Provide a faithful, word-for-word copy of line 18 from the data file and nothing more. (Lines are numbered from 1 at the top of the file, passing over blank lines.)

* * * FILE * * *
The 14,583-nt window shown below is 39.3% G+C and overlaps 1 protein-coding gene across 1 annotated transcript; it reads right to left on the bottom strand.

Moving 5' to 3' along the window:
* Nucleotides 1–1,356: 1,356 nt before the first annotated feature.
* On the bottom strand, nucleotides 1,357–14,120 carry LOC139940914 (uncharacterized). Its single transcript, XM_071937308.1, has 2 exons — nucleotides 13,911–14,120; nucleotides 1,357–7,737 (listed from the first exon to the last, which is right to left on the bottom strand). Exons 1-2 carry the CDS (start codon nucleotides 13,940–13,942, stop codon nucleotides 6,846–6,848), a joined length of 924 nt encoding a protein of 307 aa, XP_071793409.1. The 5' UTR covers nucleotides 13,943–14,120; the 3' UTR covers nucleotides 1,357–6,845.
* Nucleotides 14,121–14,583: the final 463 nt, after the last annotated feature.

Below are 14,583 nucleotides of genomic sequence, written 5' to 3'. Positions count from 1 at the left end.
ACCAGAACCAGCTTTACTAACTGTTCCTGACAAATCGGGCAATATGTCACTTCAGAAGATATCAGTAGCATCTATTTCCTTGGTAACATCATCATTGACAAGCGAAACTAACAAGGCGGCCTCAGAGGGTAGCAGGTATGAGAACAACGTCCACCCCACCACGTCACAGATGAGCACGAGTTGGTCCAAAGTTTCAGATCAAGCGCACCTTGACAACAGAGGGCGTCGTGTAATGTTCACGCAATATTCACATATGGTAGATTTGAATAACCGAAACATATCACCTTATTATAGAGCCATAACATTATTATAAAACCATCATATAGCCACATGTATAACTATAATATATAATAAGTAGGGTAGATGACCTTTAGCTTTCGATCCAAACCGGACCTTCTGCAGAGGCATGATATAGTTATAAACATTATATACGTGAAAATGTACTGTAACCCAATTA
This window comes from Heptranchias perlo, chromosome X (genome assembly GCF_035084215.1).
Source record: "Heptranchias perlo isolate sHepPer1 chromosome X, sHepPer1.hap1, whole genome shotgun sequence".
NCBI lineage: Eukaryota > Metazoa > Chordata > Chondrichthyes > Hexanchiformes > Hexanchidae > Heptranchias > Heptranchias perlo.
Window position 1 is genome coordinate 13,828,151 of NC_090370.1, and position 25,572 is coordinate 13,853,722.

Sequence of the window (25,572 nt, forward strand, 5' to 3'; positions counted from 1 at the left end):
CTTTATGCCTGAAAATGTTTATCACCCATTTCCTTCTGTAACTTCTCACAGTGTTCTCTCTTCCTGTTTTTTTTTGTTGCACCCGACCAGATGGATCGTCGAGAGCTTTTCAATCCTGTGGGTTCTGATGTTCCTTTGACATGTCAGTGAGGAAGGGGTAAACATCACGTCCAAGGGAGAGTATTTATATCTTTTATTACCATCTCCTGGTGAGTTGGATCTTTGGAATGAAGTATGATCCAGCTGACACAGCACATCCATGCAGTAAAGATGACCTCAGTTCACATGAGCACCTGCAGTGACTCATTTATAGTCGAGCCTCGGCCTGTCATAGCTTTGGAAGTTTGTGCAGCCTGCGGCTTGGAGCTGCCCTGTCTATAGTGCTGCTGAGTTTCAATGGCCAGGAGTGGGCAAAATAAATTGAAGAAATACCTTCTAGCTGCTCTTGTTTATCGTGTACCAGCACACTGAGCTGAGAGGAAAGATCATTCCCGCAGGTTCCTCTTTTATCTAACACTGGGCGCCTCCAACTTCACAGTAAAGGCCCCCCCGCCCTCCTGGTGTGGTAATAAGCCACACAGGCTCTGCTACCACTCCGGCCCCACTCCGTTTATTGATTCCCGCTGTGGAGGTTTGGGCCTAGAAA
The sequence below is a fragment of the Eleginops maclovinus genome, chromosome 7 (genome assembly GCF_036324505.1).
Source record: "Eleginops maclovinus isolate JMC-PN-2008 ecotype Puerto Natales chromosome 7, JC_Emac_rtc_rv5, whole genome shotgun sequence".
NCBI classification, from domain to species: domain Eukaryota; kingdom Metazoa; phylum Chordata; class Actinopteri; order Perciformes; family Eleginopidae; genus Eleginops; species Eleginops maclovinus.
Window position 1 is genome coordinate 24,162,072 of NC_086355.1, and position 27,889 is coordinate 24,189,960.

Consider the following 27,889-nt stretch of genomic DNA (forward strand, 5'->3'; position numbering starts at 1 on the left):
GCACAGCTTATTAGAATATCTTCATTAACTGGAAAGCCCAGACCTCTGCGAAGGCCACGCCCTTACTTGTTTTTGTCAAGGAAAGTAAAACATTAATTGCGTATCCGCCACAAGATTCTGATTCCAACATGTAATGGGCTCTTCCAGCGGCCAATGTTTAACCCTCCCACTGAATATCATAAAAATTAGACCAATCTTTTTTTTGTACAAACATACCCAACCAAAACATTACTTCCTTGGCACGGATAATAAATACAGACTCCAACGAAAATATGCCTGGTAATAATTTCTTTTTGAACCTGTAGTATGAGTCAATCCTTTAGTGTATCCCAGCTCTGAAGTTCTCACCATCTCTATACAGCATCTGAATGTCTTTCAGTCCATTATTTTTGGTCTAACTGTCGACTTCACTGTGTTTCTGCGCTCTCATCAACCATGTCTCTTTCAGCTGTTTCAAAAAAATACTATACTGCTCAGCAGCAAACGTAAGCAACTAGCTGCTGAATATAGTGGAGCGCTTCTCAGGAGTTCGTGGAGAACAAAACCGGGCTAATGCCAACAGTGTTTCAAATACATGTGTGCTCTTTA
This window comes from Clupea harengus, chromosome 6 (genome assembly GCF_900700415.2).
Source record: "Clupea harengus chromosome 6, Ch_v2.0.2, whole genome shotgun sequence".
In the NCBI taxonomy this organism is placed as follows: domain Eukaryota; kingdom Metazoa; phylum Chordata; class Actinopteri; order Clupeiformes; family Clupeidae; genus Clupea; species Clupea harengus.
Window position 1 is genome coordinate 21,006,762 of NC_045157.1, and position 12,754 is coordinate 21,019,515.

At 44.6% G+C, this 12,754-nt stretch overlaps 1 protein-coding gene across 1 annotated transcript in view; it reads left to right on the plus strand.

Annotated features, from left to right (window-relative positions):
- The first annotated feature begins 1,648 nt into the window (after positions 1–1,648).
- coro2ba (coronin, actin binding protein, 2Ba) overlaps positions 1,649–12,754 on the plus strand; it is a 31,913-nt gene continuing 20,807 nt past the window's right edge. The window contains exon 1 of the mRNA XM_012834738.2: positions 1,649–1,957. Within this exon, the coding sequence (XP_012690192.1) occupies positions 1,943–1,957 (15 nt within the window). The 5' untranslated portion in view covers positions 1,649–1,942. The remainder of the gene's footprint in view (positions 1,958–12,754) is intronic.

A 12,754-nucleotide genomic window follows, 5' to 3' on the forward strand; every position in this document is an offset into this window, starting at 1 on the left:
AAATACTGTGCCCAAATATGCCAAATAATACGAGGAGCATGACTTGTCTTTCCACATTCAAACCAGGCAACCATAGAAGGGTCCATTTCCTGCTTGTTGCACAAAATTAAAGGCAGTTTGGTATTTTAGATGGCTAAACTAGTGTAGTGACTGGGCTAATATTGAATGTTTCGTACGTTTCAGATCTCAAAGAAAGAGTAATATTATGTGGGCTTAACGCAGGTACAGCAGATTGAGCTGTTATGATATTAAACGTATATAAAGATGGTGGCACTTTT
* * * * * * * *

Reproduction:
Consider the following 27,889-nt stretch of genomic DNA (forward strand, 5'->3'; position numbering starts at 1 on the left):